And although many systems claim that they are automated, most RMS usually only adjust once a day. A truly automated system will make many adjustments an hour, across multiple sales channels, earning a property significant increases in operating dollars from these changes.
The channel management systems available on the market today are great tools to save time for revenue managers, but none are automated or integrated into a property’s pricing. They still require manual input, manual intervention and manual pricing decision to operate. Channel management is an increasingly important practice as OTAs and third-party booking sites continue to proliferate. Though often a task is labeled as too important to delegate to a system or software, we contend that the only way to optimally manage the dizzying array of sales channels is with the help of a comprehensive revenue management system that integrates in real-time the automated distribution, allocation, pricing and yielding while benchmarking against all competing hotels in a destination.
In a sales environment that features more online channels than ever, the ability to manage rates across all OTAs is paramount. Moreover, the ability to change rates and inventory allocation to various third-party booking sites individually is crucial, as each sales channel may exhibit different demand levels. The challenge of identifying demand levels on any one of perhaps a hundred online portals where a hotel has inventory posted, then adjusting that rate or inventory allocation to maximize the revenue earned on the set of transactions that may occur within that channel is virtually impossible for even a talented team’s worth of personnel. But it is readily achievable by a real-time RMS system that has fully-integrated channel management capabilities.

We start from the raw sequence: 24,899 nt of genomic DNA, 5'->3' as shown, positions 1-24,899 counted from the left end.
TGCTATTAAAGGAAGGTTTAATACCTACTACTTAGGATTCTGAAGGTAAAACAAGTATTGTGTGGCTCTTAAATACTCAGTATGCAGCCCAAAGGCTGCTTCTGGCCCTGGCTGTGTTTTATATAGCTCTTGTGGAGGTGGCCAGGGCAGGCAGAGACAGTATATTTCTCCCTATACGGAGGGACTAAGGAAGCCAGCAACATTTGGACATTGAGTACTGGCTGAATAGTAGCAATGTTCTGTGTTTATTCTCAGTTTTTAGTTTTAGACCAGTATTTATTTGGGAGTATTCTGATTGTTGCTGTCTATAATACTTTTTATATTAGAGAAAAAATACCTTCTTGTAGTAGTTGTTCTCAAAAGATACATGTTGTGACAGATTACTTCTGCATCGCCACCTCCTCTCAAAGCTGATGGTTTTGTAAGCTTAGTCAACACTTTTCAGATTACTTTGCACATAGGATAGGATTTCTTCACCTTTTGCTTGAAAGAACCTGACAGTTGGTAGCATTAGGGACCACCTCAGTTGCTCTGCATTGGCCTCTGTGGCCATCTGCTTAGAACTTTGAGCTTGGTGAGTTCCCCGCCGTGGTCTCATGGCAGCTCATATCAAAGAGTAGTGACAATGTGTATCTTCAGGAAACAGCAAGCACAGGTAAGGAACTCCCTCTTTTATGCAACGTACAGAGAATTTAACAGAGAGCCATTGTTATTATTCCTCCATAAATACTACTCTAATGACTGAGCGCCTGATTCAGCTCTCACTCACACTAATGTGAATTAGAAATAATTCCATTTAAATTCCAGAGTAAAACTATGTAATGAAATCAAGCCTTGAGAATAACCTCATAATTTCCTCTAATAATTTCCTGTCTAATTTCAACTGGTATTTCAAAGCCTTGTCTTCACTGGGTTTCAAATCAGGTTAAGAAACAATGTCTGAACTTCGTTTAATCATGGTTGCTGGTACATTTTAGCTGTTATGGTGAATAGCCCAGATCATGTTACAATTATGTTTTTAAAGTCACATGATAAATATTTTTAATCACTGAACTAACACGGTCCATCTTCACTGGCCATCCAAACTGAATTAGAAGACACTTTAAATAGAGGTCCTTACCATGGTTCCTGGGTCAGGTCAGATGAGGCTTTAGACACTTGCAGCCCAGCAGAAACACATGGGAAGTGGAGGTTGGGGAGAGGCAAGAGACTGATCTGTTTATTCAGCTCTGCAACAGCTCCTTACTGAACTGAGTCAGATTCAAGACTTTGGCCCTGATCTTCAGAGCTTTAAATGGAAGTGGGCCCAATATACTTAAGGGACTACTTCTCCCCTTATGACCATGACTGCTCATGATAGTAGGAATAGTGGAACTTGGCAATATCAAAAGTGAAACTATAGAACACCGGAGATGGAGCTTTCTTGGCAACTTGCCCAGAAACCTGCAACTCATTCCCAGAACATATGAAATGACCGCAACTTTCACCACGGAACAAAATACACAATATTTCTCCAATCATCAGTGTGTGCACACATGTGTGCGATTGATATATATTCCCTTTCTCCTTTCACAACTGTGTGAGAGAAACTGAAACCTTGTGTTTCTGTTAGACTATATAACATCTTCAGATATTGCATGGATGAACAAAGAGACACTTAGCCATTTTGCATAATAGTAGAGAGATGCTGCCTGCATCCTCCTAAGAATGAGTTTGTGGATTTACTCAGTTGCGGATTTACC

The third area of revenue management to be examined today is decision making, something nobody but science fiction writers typically assign to computer systems. Yet this is precisely what the most sophisticated RMS systems do; accurate and reliable decision making is what enables these systems to generate and adjust rates, execute rate strategy, interpret competitors’ data and allocate inventory effectively.
Those capabilities are informed by the system’s ability to make good decisions. Decision making, though it’s often thought of as synonymous with self-aware intelligence, is actually a central component of any computer system. What sets the most comprehensive systems apart are the formulas and algorithms underlying those decisions and the amount of data a system incorporates into those decision making processes. A more powerful system will collect and use much more data than a less capable system; using the largest amount of data is the best practice in this area. Another hallmark of a good decision-making system is redundancy. Parallel programs that correct and analyze the decisions made by the other are state-of-the-art, and also reflect one of the best practices in revenue management.